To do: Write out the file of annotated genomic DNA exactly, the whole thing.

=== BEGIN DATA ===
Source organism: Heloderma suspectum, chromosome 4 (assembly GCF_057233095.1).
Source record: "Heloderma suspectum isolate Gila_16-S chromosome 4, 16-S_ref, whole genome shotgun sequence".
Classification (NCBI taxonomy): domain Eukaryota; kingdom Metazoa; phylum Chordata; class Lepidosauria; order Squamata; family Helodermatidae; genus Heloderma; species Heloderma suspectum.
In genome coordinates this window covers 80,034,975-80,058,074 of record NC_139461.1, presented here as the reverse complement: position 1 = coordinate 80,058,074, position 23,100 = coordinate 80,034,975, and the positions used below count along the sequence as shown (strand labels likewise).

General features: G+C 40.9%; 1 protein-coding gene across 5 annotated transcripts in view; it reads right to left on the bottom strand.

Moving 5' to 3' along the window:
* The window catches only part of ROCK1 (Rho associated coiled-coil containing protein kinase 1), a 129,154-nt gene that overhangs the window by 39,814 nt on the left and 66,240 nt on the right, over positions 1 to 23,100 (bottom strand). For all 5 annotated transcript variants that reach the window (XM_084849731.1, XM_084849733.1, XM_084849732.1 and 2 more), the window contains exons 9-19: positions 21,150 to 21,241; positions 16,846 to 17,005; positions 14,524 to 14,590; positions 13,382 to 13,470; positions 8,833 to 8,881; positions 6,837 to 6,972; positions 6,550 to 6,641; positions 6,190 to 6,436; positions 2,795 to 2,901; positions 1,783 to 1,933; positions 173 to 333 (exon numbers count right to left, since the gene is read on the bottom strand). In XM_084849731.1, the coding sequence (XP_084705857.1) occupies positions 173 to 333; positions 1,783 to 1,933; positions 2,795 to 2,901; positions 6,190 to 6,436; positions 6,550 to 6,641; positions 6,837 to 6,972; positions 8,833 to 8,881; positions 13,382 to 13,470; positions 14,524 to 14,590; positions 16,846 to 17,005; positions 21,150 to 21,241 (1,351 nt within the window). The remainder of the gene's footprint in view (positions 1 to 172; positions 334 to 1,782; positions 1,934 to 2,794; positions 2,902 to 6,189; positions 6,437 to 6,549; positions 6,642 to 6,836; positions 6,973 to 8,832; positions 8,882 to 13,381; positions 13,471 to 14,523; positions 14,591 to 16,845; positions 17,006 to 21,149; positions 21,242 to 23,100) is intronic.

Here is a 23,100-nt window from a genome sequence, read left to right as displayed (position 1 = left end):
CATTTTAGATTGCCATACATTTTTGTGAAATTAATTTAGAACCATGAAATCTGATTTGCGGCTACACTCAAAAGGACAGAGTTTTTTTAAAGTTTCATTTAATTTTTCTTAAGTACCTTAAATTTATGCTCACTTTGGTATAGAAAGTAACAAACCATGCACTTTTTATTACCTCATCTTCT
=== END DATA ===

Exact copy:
Source organism: Heloderma suspectum, chromosome 4 (assembly GCF_057233095.1).
Source record: "Heloderma suspectum isolate Gila_16-S chromosome 4, 16-S_ref, whole genome shotgun sequence".
Classification (NCBI taxonomy): domain Eukaryota; kingdom Metazoa; phylum Chordata; class Lepidosauria; order Squamata; family Helodermatidae; genus Heloderma; species Heloderma suspectum.
In genome coordinates this window covers 80,034,975-80,058,074 of record NC_139461.1, presented here as the reverse complement: position 1 = coordinate 80,058,074, position 23,100 = coordinate 80,034,975, and the positions used below count along the sequence as shown (strand labels likewise).

General features: G+C 40.9%; 1 protein-coding gene across 5 annotated transcripts in view; it reads right to left on the bottom strand.

Moving 5' to 3' along the window:
* The window catches only part of ROCK1 (Rho associated coiled-coil containing protein kinase 1), a 129,154-nt gene that overhangs the window by 39,814 nt on the left and 66,240 nt on the right, over positions 1 to 23,100 (bottom strand). For all 5 annotated transcript variants that reach the window (XM_084849731.1, XM_084849733.1, XM_084849732.1 and 2 more), the window contains exons 9-19: positions 21,150 to 21,241; positions 16,846 to 17,005; positions 14,524 to 14,590; positions 13,382 to 13,470; positions 8,833 to 8,881; positions 6,837 to 6,972; positions 6,550 to 6,641; positions 6,190 to 6,436; positions 2,795 to 2,901; positions 1,783 to 1,933; positions 173 to 333 (exon numbers count right to left, since the gene is read on the bottom strand). In XM_084849731.1, the coding sequence (XP_084705857.1) occupies positions 173 to 333; positions 1,783 to 1,933; positions 2,795 to 2,901; positions 6,190 to 6,436; positions 6,550 to 6,641; positions 6,837 to 6,972; positions 8,833 to 8,881; positions 13,382 to 13,470; positions 14,524 to 14,590; positions 16,846 to 17,005; positions 21,150 to 21,241 (1,351 nt within the window). The remainder of the gene's footprint in view (positions 1 to 172; positions 334 to 1,782; positions 1,934 to 2,794; positions 2,902 to 6,189; positions 6,437 to 6,549; positions 6,642 to 6,836; positions 6,973 to 8,832; positions 8,882 to 13,381; positions 13,471 to 14,523; positions 14,591 to 16,845; positions 17,006 to 21,149; positions 21,242 to 23,100) is intronic.

Here is a 23,100-nt window from a genome sequence, read left to right as displayed (position 1 = left end):
CATTTTAGATTGCCATACATTTTTGTGAAATTAATTTAGAACCATGAAATCTGATTTGCGGCTACACTCAAAAGGACAGAGTTTTTTTAAAGTTTCATTTAATTTTTCTTAAGTACCTTAAATTTATGCTCACTTTGGTATAGAAAGTAACAAACCATGCACTTTTTATTACCTCATCTTCT